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12th September 2022

Efficient simulation of 1 billion particles

By redesigning how fluids are simulated, researchers have demonstrated an order of magnitude speed increase on the previous state-of-the-art for slow-flowing viscous liquids.


viscous fluid simulation billion particles
Credit: © 2022 KAUST.


Modelling the behaviour of liquids is important for a wide range of applications, from industrial processes and medical devices to computer graphics and visual simulations.

However, despite many years of development and known physics dating back over 100 years, the ability to accurately simulate liquid flow remains one of the most computationally challenging aspects of creating digital replicas of the real world.

This is because the flow and behaviour of liquids is determined by both the pressure distribution through the liquid and, in the case of thick viscous liquids, the pressure-dependent internal resistance to that flow. Precisely calculating these complex and time-varying distributions is very computationally intensive, and so many optimisation schemes have been developed to speed up this calculation process at the expense of accuracy.

Now, researchers at the King Abdullah University of Science and Technology (KAUST) in Thuwal, Saudi Arabia, have made a significant breakthrough in computational speed for viscous liquids, by combining efficient mathematics with low-level parallel computational capabilities in modern computer processors.


one billion particles simulation
Credit: © 2022 KAUST.


"The simulation of fluid dynamics has been an evergreen topic in computer graphics research for many years, and the existing methods still have much potential for performance improvement," said Han Shao, a PhD candidate at KAUST's Visual Computing Center. "In this research, we propose the Unsmoothed Aggregation Algebraic Multigrid method as a sophisticated multigrid framework, which fully utilises modern CPU features and introduces new numerical methods."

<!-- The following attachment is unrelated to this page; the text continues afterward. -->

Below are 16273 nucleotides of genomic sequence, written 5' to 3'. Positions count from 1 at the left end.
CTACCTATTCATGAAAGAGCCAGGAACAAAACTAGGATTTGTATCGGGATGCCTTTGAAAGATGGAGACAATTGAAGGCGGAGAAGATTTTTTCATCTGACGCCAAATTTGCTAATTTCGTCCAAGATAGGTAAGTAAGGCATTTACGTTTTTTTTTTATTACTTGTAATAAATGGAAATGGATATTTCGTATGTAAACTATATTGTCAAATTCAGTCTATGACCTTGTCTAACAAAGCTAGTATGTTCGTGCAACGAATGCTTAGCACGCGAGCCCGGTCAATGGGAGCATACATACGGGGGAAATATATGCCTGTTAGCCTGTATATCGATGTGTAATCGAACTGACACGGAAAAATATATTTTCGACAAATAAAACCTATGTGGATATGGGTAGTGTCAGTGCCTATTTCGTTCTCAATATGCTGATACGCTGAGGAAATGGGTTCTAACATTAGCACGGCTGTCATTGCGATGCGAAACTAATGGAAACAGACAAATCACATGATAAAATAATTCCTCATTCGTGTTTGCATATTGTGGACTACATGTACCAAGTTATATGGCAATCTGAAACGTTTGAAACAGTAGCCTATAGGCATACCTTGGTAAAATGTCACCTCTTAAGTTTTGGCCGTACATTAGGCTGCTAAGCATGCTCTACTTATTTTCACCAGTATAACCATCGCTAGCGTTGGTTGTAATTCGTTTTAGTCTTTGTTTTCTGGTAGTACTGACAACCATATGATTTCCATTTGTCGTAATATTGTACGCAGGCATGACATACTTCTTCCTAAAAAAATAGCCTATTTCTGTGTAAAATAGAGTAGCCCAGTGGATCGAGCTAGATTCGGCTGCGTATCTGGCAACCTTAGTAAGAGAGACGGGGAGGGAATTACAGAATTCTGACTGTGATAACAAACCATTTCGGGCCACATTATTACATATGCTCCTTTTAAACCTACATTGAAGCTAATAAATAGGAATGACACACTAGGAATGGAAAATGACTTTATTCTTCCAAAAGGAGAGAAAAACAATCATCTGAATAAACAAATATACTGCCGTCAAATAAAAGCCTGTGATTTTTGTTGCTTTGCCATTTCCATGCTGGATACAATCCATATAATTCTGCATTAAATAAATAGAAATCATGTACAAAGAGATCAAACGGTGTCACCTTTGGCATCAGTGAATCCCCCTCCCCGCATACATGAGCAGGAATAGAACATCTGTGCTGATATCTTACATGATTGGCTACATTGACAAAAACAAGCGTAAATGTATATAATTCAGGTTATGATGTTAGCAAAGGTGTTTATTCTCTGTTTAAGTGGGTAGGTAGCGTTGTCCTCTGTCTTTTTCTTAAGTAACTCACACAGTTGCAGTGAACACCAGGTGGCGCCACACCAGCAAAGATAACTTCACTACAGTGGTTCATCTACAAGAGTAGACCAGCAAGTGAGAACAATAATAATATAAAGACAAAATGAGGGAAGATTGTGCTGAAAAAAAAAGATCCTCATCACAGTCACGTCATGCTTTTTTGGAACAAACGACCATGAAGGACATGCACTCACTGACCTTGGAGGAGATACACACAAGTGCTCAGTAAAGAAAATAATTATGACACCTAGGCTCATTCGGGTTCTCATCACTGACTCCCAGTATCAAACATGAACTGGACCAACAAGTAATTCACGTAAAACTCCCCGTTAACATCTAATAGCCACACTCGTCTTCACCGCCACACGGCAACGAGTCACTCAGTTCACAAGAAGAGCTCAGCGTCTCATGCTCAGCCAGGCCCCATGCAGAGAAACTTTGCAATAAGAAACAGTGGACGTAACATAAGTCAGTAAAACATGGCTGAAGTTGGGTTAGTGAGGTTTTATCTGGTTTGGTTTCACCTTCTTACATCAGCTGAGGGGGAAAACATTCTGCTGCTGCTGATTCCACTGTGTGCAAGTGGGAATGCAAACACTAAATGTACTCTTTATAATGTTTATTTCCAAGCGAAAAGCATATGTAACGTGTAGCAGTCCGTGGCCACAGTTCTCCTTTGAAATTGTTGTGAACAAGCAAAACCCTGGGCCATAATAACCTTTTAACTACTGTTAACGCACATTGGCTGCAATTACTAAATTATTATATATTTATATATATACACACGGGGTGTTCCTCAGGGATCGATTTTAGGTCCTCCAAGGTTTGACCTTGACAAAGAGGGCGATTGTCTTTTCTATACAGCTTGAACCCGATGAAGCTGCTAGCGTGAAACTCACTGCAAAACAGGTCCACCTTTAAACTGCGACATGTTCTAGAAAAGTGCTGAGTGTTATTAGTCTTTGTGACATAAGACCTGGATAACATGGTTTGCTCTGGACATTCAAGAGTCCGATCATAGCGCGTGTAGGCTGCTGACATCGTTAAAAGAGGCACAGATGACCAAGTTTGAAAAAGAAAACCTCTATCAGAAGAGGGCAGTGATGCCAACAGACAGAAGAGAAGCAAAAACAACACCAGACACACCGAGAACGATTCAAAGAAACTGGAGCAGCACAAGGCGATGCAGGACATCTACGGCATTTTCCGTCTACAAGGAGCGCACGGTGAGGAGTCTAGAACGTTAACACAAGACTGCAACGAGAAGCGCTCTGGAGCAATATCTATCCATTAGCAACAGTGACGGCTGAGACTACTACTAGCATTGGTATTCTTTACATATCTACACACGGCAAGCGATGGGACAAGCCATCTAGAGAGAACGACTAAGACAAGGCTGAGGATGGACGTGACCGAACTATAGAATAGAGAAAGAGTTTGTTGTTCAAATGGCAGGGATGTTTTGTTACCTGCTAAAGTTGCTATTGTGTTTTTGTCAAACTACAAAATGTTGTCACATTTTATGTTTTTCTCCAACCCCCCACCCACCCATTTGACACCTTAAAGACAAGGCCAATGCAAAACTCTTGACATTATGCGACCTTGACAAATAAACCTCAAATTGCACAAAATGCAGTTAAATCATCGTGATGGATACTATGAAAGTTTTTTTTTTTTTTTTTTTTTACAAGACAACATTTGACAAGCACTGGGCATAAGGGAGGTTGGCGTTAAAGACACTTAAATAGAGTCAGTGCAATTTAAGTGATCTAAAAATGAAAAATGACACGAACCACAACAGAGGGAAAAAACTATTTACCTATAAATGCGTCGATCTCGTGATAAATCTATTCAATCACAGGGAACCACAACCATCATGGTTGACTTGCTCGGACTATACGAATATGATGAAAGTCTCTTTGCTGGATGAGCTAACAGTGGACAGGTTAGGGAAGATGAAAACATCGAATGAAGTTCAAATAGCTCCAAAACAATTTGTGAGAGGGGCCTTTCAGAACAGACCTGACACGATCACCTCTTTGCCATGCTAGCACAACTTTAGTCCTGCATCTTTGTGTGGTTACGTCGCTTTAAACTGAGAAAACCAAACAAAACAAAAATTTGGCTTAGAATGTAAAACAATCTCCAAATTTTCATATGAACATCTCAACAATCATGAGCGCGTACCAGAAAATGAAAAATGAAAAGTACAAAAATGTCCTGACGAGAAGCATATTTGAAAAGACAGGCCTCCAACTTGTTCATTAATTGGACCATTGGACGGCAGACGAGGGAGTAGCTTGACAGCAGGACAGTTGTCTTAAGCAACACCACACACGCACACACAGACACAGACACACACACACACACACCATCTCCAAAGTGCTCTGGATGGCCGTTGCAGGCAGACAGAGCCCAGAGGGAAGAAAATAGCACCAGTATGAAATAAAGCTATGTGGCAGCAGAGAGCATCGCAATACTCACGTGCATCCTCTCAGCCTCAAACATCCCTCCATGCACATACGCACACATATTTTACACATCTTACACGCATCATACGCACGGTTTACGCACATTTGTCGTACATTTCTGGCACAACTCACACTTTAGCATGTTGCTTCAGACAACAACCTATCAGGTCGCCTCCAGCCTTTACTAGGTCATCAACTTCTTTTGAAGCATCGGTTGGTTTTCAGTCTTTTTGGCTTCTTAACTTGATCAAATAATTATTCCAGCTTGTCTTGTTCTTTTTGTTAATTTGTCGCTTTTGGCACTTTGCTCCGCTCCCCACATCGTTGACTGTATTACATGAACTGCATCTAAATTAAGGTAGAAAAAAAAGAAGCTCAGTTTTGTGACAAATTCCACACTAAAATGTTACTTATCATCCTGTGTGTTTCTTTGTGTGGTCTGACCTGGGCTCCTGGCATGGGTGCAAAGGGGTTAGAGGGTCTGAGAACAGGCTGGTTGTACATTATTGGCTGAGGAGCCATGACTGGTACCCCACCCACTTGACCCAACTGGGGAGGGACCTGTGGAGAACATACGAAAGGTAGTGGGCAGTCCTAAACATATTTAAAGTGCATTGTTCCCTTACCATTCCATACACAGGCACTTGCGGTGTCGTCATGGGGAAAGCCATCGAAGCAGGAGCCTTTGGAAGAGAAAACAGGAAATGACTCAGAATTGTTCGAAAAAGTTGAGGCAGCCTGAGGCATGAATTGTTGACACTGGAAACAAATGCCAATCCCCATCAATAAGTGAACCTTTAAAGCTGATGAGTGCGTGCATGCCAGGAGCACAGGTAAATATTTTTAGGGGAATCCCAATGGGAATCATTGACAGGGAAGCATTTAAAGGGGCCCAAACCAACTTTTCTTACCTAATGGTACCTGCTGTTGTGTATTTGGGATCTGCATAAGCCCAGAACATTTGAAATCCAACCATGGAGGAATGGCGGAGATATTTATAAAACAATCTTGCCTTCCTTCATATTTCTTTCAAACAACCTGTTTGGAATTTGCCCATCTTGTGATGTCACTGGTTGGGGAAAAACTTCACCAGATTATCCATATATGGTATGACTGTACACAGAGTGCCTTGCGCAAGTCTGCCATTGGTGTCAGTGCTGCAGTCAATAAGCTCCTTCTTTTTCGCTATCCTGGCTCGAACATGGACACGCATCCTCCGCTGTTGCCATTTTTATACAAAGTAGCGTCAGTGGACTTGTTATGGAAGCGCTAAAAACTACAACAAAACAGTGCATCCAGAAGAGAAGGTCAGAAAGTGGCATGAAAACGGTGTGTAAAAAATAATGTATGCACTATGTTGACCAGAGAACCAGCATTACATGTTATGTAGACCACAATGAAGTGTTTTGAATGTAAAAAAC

Shao's team started with the idea that more efficient mathematical methods could be used for the fundamental matrix-vector calculations needed to compute the pressure distribution through the liquid, as well as simplifying the calculation of trivial values at the fluid boundary.

Essentially, they showed that when many values in the matrices are the same – as is the case in the bulk of a viscous liquid – a single calculation can be used across many elements allowing many calculations to be skipped.

The team then harnessed the synergy of combining their efficient matrix-vector calculation code with the single instruction multiple data (SIMD) capability of modern CPUs, which allows the same operation to be applied to many data inputs at the same time. This enabled them to construct a modelling approach that could simulate viscous fluids with a billion particles up to 15 times faster than the current state of the art (the Houdini physics engine). In other words, a scene that once had to be left running overnight can now be fully rendered in only an hour or so.

"Our framework can be used immediately by industrial users for faster simulation, using the code available on our project website," added Shao.




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